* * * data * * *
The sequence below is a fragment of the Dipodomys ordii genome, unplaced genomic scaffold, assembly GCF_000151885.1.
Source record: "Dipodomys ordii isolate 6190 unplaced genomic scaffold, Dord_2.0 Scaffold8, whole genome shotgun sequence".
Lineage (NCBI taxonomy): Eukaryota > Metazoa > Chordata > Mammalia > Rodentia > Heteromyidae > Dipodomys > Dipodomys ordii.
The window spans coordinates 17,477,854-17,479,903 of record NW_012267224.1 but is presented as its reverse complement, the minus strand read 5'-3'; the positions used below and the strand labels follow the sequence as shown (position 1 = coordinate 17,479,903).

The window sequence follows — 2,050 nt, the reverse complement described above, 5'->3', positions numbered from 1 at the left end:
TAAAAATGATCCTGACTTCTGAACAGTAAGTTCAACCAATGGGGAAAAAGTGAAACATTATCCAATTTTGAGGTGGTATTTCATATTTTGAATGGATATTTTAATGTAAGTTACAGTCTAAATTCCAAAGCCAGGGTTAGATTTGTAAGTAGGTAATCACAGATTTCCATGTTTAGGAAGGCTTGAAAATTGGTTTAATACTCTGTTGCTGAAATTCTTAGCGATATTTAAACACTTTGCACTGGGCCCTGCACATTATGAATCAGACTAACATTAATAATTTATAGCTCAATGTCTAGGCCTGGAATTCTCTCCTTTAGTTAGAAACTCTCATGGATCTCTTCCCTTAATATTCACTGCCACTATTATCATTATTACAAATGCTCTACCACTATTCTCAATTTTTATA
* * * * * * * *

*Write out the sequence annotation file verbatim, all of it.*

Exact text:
The sequence below is a fragment of the Dipodomys ordii genome, unplaced genomic scaffold, assembly GCF_000151885.1.
Source record: "Dipodomys ordii isolate 6190 unplaced genomic scaffold, Dord_2.0 Scaffold8, whole genome shotgun sequence".
Lineage (NCBI taxonomy): Eukaryota > Metazoa > Chordata > Mammalia > Rodentia > Heteromyidae > Dipodomys > Dipodomys ordii.
The window spans coordinates 17,477,854-17,479,903 of record NW_012267224.1 but is presented as its reverse complement, the minus strand read 5'-3'; the positions used below and the strand labels follow the sequence as shown (position 1 = coordinate 17,479,903).

The window sequence follows — 2,050 nt, the reverse complement described above, 5'->3', positions numbered from 1 at the left end:
TAAAAATGATCCTGACTTCTGAACAGTAAGTTCAACCAATGGGGAAAAAGTGAAACATTATCCAATTTTGAGGTGGTATTTCATATTTTGAATGGATATTTTAATGTAAGTTACAGTCTAAATTCCAAAGCCAGGGTTAGATTTGTAAGTAGGTAATCACAGATTTCCATGTTTAGGAAGGCTTGAAAATTGGTTTAATACTCTGTTGCTGAAATTCTTAGCGATATTTAAACACTTTGCACTGGGCCCTGCACATTATGAATCAGACTAACATTAATAATTTATAGCTCAATGTCTAGGCCTGGAATTCTCTCCTTTAGTTAGAAACTCTCATGGATCTCTTCCCTTAATATTCACTGCCACTATTATCATTATTACAAATGCTCTACCACTATTCTCAATTTTTATA